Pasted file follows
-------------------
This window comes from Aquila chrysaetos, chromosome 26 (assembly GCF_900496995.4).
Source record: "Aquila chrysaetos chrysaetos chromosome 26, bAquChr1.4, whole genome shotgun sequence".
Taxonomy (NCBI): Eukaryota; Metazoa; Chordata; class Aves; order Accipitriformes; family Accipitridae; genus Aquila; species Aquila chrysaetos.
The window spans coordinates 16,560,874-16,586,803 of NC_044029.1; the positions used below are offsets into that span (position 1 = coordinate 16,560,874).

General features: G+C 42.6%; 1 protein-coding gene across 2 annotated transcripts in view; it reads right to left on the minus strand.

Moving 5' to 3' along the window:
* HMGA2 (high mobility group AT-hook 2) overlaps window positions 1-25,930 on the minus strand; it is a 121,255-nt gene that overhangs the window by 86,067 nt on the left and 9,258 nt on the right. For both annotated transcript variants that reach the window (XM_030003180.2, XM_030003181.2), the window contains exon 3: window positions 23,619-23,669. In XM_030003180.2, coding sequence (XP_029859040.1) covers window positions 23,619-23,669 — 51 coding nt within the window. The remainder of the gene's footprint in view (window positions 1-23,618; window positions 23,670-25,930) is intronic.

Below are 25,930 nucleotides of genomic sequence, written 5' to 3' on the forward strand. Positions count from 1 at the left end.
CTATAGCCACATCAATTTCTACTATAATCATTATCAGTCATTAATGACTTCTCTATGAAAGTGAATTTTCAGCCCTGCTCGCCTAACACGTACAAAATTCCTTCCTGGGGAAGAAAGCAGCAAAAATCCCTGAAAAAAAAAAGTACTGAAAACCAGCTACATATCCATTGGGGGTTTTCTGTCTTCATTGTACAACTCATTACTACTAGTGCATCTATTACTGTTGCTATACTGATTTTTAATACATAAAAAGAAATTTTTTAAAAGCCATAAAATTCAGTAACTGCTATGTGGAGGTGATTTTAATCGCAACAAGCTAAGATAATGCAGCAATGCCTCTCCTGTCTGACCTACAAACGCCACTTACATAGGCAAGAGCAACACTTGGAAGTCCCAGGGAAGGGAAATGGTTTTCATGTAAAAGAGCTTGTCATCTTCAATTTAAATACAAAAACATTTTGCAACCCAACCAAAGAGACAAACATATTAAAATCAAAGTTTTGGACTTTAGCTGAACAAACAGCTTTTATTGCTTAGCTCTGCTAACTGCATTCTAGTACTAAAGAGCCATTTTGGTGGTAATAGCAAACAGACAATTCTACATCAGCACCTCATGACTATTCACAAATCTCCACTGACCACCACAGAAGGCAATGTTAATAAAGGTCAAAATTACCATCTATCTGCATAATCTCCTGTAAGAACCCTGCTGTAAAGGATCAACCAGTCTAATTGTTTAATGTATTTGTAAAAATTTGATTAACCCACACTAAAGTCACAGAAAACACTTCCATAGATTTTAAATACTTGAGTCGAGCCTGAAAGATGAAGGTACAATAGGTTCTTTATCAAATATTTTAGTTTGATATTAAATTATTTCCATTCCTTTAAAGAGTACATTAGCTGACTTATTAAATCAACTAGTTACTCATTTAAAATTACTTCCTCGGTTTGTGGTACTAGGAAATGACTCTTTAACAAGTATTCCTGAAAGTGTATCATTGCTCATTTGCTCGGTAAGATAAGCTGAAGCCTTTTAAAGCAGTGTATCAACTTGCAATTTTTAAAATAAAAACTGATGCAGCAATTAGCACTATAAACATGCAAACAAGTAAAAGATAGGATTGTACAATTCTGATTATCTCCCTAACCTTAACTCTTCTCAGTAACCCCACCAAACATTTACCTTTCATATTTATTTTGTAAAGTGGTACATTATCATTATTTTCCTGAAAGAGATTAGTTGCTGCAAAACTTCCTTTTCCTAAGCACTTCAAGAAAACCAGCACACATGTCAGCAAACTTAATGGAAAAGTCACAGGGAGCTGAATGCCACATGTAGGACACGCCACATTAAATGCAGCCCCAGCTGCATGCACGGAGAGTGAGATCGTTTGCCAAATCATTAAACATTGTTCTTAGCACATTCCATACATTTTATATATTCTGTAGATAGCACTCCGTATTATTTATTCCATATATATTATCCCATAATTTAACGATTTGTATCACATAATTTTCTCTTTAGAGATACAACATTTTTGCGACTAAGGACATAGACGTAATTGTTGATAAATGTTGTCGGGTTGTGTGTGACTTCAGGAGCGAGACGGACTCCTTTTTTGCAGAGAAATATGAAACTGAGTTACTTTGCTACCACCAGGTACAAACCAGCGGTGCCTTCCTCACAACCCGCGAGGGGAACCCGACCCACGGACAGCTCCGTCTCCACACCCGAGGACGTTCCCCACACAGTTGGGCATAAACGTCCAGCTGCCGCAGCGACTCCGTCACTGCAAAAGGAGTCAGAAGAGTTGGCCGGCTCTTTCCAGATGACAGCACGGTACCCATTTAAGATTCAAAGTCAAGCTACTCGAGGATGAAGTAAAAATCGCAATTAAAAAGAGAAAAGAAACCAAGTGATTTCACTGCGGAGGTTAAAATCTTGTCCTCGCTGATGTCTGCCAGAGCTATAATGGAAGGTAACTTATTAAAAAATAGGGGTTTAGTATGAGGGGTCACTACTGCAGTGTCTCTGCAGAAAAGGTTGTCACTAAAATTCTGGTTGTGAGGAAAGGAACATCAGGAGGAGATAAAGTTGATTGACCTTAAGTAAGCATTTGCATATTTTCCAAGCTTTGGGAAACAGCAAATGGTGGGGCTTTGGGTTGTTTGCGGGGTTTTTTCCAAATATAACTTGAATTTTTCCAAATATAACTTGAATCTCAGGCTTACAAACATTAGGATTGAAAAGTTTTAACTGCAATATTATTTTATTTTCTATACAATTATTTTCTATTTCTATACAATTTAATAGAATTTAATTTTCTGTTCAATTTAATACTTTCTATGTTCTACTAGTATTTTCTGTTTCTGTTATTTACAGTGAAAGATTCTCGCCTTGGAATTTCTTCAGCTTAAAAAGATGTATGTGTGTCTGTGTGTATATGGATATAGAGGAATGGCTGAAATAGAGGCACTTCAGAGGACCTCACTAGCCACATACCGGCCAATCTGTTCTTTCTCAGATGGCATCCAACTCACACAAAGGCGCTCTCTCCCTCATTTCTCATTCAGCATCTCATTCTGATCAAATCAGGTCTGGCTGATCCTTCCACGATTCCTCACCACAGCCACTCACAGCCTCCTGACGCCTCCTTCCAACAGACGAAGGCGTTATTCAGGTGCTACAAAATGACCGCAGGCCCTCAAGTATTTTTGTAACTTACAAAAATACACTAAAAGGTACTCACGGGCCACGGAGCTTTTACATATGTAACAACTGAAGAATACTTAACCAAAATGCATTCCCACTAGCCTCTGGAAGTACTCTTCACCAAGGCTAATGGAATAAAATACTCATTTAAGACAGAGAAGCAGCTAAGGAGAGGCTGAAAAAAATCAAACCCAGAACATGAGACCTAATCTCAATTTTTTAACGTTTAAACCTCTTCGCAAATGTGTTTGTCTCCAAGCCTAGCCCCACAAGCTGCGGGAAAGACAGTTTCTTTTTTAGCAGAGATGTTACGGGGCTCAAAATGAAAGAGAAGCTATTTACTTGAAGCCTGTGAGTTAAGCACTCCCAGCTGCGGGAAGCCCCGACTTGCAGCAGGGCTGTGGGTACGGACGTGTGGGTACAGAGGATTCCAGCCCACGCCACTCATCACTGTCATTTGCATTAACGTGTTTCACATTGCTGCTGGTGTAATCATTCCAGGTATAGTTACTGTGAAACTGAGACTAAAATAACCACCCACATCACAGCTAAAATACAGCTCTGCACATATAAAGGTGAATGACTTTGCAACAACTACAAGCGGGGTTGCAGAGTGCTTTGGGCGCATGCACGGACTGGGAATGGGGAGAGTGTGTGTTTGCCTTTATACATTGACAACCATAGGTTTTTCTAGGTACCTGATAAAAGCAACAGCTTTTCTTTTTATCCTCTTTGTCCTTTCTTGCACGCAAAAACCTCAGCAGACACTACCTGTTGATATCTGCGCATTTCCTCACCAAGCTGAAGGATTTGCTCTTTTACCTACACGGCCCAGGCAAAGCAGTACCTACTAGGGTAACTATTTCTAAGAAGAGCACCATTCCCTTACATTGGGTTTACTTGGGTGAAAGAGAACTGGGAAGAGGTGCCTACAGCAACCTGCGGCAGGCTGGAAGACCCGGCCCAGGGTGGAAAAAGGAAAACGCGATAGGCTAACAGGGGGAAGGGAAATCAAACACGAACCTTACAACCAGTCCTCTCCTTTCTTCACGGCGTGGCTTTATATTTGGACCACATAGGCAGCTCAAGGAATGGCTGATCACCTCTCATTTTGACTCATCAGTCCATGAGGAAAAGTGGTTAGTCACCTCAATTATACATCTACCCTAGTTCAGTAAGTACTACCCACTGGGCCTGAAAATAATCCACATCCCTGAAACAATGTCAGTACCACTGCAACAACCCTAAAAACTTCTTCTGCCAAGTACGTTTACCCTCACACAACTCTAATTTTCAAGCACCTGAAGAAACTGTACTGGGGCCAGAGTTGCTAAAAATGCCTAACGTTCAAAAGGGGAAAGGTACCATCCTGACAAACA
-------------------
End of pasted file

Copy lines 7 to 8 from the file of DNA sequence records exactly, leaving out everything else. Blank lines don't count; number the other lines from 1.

* HMGA2 (high mobility group AT-hook 2) overlaps window positions 1-25,930 on the minus strand; it is a 121,255-nt gene that overhangs the window by 86,067 nt on the left and 9,258 nt on the right. For both annotated transcript variants that reach the window (XM_030003180.2, XM_030003181.2), the window contains exon 3: window positions 23,619-23,669. In XM_030003180.2, coding sequence (XP_029859040.1) covers window positions 23,619-23,669 — 51 coding nt within the window. The remainder of the gene's footprint in view (window positions 1-23,618; window positions 23,670-25,930) is intronic.

Below are 25,930 nucleotides of genomic sequence, written 5' to 3' on the forward strand. Positions count from 1 at the left end.